Ben Kudrna, RHP, Blue Valley Southwest (KS)
6’3”, 175 lbs
DOB: 30th January 2003
So, what’s so great about this guy?
Irv Carter has precocious feel for pitching, deception, and a fiery competitive streak that makes him attractive. Peter Heubeck has two plus pitches that work well together and room to grow into further oomph. Ben Kudrna has three pitches already, a calm killer’s stare on the mound, and by far the most polished delivery of any of the three guys covered here today.
Kudrna puts me in mind of former Dodgers first rounder and current Mets prospect J.T. Ginn, in that he not only throws three quality pitches, but tunnels them extraordinarily well, making everything he throws that much harder to pick up and put a swing on for opposing hitters. He works primarily off his fastball, a moving two-seamer in the 92-95 range (well, it moves like a two-seamer; I should specify I don’t actually know for certain what grip he uses), that shows good boring action in on right-handed hitters. He’s very good to the third base side of the plate with the fastball, but doesn’t locate it nearly as well to the first base side. The pitch has enough movement he should be able to throw the Maddux comeback fastball on that inside corner to lefties, but at this age he doesn’t work nearly as confidently to his glove side. Regardless, the pitch has enough power and movement that high schoolers have very little chance against Kudrna, and he could throw even a touch harder down the road as he fills out.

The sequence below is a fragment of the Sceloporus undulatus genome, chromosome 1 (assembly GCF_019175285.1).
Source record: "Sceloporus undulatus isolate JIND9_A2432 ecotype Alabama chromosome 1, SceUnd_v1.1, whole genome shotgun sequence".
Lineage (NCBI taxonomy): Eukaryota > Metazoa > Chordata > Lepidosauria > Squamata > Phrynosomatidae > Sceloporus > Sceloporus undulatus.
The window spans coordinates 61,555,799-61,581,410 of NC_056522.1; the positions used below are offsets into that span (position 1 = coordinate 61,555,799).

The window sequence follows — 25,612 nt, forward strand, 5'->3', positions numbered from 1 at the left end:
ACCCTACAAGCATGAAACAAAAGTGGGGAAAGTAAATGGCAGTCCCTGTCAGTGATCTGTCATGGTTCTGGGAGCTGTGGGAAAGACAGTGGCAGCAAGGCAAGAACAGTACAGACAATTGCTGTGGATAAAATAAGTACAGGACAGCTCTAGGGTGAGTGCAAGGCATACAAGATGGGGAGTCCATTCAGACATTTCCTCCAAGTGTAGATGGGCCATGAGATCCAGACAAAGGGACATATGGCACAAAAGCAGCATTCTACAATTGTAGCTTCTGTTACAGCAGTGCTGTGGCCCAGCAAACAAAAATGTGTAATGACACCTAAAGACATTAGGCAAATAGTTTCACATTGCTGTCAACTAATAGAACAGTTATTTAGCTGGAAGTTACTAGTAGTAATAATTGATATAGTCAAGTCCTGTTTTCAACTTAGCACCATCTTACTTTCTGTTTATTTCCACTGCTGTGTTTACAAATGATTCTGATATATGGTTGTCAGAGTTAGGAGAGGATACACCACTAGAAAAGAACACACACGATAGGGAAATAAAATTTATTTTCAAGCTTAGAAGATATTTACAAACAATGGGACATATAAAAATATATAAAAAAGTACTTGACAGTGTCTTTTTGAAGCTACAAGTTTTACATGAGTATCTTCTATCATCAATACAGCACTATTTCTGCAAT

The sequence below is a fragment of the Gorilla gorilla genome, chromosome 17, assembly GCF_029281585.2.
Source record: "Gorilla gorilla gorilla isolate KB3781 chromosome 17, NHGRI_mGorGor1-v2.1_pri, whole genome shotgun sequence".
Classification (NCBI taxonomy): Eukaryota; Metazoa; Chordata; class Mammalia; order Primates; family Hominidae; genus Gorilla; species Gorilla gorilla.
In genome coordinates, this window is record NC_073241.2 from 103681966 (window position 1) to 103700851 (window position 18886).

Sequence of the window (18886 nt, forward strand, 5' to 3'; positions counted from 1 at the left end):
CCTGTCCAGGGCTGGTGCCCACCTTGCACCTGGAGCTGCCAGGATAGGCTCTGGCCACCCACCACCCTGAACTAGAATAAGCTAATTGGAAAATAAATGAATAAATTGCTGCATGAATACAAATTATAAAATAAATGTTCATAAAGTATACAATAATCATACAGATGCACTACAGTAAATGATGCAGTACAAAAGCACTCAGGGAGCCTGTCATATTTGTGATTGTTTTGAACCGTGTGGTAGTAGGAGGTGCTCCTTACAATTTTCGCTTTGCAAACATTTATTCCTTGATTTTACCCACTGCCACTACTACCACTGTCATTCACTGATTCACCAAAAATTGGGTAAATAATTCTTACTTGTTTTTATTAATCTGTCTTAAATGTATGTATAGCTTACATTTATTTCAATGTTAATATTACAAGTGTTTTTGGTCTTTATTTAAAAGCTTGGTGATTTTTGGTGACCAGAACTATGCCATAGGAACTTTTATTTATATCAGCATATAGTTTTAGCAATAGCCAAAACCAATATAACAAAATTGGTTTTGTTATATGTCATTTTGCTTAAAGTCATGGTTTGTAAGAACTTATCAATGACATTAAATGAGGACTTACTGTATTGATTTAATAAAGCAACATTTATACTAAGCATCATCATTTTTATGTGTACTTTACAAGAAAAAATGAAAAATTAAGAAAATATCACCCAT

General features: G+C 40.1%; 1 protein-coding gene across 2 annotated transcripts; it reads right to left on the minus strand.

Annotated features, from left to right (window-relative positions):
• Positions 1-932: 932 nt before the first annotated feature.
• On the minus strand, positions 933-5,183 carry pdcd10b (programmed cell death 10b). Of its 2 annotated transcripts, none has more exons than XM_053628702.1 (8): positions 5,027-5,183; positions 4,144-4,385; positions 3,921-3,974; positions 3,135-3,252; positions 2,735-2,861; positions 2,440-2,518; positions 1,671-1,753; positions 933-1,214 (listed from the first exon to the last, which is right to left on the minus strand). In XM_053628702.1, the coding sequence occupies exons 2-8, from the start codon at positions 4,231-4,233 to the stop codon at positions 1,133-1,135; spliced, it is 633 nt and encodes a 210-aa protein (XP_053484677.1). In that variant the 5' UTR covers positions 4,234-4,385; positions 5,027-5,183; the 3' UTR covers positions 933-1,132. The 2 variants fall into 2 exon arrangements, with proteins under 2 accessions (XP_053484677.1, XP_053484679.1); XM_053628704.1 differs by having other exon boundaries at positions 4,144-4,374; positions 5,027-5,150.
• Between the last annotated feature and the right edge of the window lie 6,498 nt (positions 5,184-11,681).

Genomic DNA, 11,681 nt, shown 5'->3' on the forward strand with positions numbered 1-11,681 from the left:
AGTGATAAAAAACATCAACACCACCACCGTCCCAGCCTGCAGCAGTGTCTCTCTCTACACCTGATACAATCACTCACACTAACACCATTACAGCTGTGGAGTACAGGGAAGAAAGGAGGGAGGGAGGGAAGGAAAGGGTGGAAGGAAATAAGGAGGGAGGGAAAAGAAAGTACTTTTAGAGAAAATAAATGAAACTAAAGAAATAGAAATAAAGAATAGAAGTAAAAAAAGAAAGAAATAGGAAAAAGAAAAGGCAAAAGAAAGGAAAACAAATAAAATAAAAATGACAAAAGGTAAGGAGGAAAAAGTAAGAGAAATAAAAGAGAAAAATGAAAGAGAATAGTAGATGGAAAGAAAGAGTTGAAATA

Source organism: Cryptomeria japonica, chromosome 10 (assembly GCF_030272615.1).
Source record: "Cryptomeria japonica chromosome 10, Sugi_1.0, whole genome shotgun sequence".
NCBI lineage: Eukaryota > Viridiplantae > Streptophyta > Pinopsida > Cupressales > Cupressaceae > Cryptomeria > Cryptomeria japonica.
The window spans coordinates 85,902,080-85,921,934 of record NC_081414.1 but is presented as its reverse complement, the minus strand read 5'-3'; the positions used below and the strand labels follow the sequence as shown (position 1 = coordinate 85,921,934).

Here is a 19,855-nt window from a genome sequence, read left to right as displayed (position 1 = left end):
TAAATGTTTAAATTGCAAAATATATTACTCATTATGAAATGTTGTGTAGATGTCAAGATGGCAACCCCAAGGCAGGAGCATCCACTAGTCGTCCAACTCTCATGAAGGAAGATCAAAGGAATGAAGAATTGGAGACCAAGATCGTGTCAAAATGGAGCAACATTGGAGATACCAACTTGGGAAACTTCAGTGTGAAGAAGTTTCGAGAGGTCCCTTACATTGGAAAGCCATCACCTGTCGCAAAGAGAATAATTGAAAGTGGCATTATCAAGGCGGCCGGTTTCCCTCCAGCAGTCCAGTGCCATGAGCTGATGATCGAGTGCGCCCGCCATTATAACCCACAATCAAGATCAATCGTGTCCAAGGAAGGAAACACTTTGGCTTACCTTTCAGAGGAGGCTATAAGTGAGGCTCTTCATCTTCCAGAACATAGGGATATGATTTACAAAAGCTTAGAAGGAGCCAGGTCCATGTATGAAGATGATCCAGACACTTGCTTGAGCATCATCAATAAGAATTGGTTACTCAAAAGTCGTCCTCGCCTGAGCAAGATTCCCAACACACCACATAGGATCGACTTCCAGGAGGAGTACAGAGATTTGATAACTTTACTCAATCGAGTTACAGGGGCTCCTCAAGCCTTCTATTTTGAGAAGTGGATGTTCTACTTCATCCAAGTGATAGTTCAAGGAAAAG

We could have a solid debate on which of Kudrna’s two offspeed pitches is best, but unlike Carter, where the debate would be which one is better now versus which one I might like better down the road, there really is no right answer with Kudrna no matter what the parameters are. He throws both a slider and a changeup, and both are very advanced for a high school pitcher, and both play up even further because he throws all his pitches with virtually identical arm action. This is one of those guys where the three-pitch overlay gif would be extra impressive, I believe.
Kudrna can already throw strikes with all three of his pitches, although as I said, his command will still need work, as he’s much better going arm side than glove side for now. He’ll also throw in the occasional hesitation in his delivery, showing that extra bit of feel for his craft. Eighteen is too early, but I seriously doubt he’ll still be on the board at 54. I wish the Cardinals had a pick in the mid-30s, because Kudrna would be one of my favourites for that spot.
via Baseball America:
Just a little extra FYI: that is current near-lock for the number one overall spot Marcelo Mayer that Kudrna is making look bad beginning right around the 0:45 mark.